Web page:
Carbon is NOT Our Enemy!

Listening to all the chatter about carbon and climate change (carbon footprint, low-carbon economy, zero carbon, carbon tax), you would be forgiven for thinking that carbon is some sort of hazardous waste…. Something that should be used as little as possible and if you do, taxed for your sins.

Yet carbon is the sixth most abundant element in the universe after hydrogen, helium, oxygen, neon, and nitrogen (and ahead of silicon). In the earth’s crust though, carbon drops to 16th place with oxygen being most prevalent. Carbon has a whole branch of chemistry (organic chemistry) dedicated to it, because carbon can bond with itself and many other elements to create any of at least 10 million known compounds. Many of those compounds are part of the chemistry of life. Along with hydrogen, oxygen and nitrogen, carbon is an essential – and prevalent – element in all plants. According to Wikipedia and other sources, nearly 20% of the human body is carbon (65% is oxygen and just under 10% is hydrogen). So why are we so fixated on low-carbon this and zero-carbon that? It’s because rising atmospheric CO2 levels make it clear we have carbon in the wrong place (as a gas rather than in material form here on earth).

William McDonough (co-author of Cradle to Cradle and Upcycle) explains our situation this way: “We don’t have an energy problem. We have a material problem. We have carbon and material in the wrong place, the atmosphere, that’s the problem.” Source
We need carbon in the soil and available as carbon dioxide (CO2) to plants. So whether you believe the climate is changing or believe that humankind’s use of fossil fuels is affecting the climate, don’t get distracted from humanity’s ever-present need for carbon – it is quite literally the stuff of life.

Some might say “well, it’s just semantics. You know these terms are just short-hand for carbon dioxide concentrations in the atmosphere.” Yes, most of us do know that. But there’s something lost in the simplification. And it’s the McDonough’s point about material (carbon) being in the wrong place. It’s not that there’s too much of it; it’s just not in the right place.

Climate change language matters for two reasons. First, using terms like low-carbon or zero carbon paints carbon into the role of villain — creating the impression that carbon is something that needs to be reduced or used as little as possible. That’s just plain wrong. We need every bit of it we can get — in the right places. Humanity won’t survive without it. Second, when we present carbon as something that must be reduced or used as little as possible, we miss the opportunities to move it from the atmosphere back to the places where it is life-supporting: our soils, our plants and trees, and animals (including humans). And we miss opportunities to cycle carbon from form to form (from soil to plant to human to organic waste to soil…, from soil to tree to a manufactured product to recycling facility to another manufactured product…) Shouldn’t we be focused on hanging onto carbon and putting it to work over and over again in all its forms? We won’t wear out the carbon atoms… just change the particular form they may take at any moment in time.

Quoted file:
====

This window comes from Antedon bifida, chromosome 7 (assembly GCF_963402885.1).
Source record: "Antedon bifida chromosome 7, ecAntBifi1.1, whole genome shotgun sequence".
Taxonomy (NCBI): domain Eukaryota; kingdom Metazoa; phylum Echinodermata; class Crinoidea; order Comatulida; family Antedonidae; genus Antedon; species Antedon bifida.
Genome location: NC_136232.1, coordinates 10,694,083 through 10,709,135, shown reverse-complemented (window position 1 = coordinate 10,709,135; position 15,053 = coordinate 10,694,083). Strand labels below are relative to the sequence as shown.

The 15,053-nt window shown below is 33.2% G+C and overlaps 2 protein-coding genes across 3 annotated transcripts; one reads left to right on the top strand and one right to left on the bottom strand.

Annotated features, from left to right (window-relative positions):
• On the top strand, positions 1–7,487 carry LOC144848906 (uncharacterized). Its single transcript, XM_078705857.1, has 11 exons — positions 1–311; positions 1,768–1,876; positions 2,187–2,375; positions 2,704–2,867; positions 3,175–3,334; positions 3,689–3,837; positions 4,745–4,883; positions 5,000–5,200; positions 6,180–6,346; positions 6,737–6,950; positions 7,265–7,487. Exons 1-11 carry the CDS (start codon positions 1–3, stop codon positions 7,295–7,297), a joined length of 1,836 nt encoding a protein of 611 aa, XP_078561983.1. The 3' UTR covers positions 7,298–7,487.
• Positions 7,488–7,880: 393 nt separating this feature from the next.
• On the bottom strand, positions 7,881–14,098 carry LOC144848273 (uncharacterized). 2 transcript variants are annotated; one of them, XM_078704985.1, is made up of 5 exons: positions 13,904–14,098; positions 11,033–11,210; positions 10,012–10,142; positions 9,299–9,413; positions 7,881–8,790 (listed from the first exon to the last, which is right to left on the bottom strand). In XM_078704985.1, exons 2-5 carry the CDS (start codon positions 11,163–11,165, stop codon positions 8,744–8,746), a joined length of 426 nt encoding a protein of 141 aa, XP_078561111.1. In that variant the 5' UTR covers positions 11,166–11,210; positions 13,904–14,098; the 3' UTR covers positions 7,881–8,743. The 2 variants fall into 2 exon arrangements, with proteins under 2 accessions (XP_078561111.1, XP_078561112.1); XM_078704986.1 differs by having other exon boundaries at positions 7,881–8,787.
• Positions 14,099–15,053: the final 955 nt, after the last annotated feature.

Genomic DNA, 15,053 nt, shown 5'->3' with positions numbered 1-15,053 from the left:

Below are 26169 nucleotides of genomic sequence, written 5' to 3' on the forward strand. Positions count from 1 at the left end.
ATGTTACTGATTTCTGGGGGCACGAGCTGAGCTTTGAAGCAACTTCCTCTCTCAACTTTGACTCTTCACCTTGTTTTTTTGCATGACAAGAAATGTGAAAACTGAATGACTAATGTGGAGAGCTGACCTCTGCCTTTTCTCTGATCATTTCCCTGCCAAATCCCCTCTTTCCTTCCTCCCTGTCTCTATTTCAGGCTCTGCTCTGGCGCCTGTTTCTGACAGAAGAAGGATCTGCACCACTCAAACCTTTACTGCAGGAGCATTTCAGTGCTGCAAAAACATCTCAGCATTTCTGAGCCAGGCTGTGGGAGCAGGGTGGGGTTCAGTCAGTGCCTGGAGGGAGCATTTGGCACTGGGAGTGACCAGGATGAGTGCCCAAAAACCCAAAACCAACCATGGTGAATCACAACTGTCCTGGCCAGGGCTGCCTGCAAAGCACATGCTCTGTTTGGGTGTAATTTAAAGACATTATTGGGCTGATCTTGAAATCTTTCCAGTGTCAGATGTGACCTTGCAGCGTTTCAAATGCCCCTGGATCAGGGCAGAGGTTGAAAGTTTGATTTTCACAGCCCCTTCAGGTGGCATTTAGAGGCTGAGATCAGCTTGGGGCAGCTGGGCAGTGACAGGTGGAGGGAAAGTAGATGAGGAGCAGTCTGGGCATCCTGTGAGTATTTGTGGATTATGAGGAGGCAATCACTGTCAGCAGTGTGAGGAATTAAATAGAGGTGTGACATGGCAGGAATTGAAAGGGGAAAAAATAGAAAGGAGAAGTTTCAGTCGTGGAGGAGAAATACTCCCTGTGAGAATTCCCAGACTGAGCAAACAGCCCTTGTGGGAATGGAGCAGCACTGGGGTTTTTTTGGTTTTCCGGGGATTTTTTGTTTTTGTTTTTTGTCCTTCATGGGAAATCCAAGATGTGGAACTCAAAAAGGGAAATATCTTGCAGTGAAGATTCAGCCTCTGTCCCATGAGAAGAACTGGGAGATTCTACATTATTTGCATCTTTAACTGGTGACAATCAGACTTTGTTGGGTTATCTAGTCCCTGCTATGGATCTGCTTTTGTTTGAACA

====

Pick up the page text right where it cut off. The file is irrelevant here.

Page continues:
Tony Lovell of Australia does a great job in explaining the contribution of our natural resources (forests, plants etc.) to regulating atmospheric CO2 (15 billion tonnes a year) and the significance of putting carbon back where it belongs: in the earth. Source: Lovell says that because of the below-ground root mass of grass plants, a hectare of healthy perennial pasture recovers as much carbon each year as a hectare of rain forest.

But you won’t hear much about this in mainstream media. Instead we see posters that exhort us to reduce our carbon emissions, reduce our carbon footprint, or work towards a low-carbon economy. The recently-released Ontario Climate Change Discussion Paper 2015 is an example. It touts the benefits of a low-carbon economy as though there is no other way to address climate change. It refers to the “benefits of technology leadership in solutions that have applications in new global markets for low-carbon goods services and technologies.” Only in the single paragraph on Agriculture & Forestry is there any reference to the potential for carbon sequestration (the technical term for recovering atmospheric carbon and holding it in soils or other life forms.) and recycling.

The Ontario discussion paper includes references to: zero emissions in the transportation sector; systems of innovation to support development and deployment of low-carbon technologies; innovation that would lead to improved productivity of all capital, including natural capital, in order to reduce emissions; low-carbon science and technology. Where’s the call for innovation in carbon capture (recovery) and reintroduction into material cycles? Our singular focus on carbon capture and storage from fossil fuel industries seems to end at burying CO2 deep underground. That’s a good start but will our efforts end there? Can we not apply more innovative thinking to carbon capture in other sectors, with an eye not only to long-term storage but to continual reuse of that same carbon? Could we at least stop paving over our soils? Come up with ways to use the exteriors of buildings to capture carbon? Move to high-carbon biomass buildings (including insulation)? Extend our existing distributed network of carbon recovery equipment (known as trees and plants) so that carbon recovery takes places on every street and backyard as well as in fields and forests?

We need to change our climate change conversation… and educate ourselves and fellow citizens about the many options for putting carbon back where it belongs: in the earth.